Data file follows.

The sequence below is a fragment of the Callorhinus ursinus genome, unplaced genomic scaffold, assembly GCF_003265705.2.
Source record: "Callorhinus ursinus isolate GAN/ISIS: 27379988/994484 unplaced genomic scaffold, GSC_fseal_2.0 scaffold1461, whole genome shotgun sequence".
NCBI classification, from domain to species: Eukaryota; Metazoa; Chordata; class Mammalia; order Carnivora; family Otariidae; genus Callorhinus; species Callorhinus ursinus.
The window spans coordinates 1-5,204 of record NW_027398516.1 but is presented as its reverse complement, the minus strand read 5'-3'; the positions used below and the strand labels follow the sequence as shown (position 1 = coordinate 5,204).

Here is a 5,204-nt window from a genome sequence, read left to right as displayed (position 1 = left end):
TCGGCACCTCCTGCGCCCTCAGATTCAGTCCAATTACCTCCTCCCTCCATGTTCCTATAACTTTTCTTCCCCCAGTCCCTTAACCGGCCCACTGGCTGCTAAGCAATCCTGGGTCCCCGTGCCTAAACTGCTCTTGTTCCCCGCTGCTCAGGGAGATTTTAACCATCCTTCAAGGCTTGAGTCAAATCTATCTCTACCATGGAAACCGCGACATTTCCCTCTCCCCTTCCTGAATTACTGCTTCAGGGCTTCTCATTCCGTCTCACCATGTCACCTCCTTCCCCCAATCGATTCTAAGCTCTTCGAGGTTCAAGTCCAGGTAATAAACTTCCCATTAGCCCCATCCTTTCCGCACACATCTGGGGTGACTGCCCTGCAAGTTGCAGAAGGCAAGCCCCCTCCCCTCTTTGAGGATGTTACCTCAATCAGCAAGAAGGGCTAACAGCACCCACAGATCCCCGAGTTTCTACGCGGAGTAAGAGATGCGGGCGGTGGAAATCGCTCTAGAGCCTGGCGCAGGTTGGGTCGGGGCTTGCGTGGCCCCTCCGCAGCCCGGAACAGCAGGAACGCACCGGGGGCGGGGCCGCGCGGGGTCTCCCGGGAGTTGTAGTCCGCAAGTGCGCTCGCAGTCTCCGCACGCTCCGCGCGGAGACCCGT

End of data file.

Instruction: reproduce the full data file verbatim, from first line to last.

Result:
The sequence below is a fragment of the Callorhinus ursinus genome, unplaced genomic scaffold, assembly GCF_003265705.2.
Source record: "Callorhinus ursinus isolate GAN/ISIS: 27379988/994484 unplaced genomic scaffold, GSC_fseal_2.0 scaffold1461, whole genome shotgun sequence".
NCBI classification, from domain to species: Eukaryota; Metazoa; Chordata; class Mammalia; order Carnivora; family Otariidae; genus Callorhinus; species Callorhinus ursinus.
The window spans coordinates 1-5,204 of record NW_027398516.1 but is presented as its reverse complement, the minus strand read 5'-3'; the positions used below and the strand labels follow the sequence as shown (position 1 = coordinate 5,204).

Here is a 5,204-nt window from a genome sequence, read left to right as displayed (position 1 = left end):
TCGGCACCTCCTGCGCCCTCAGATTCAGTCCAATTACCTCCTCCCTCCATGTTCCTATAACTTTTCTTCCCCCAGTCCCTTAACCGGCCCACTGGCTGCTAAGCAATCCTGGGTCCCCGTGCCTAAACTGCTCTTGTTCCCCGCTGCTCAGGGAGATTTTAACCATCCTTCAAGGCTTGAGTCAAATCTATCTCTACCATGGAAACCGCGACATTTCCCTCTCCCCTTCCTGAATTACTGCTTCAGGGCTTCTCATTCCGTCTCACCATGTCACCTCCTTCCCCCAATCGATTCTAAGCTCTTCGAGGTTCAAGTCCAGGTAATAAACTTCCCATTAGCCCCATCCTTTCCGCACACATCTGGGGTGACTGCCCTGCAAGTTGCAGAAGGCAAGCCCCCTCCCCTCTTTGAGGATGTTACCTCAATCAGCAAGAAGGGCTAACAGCACCCACAGATCCCCGAGTTTCTACGCGGAGTAAGAGATGCGGGCGGTGGAAATCGCTCTAGAGCCTGGCGCAGGTTGGGTCGGGGCTTGCGTGGCCCCTCCGCAGCCCGGAACAGCAGGAACGCACCGGGGGCGGGGCCGCGCGGGGTCTCCCGGGAGTTGTAGTCCGCAAGTGCGCTCGCAGTCTCCGCACGCTCCGCGCGGAGACCCGT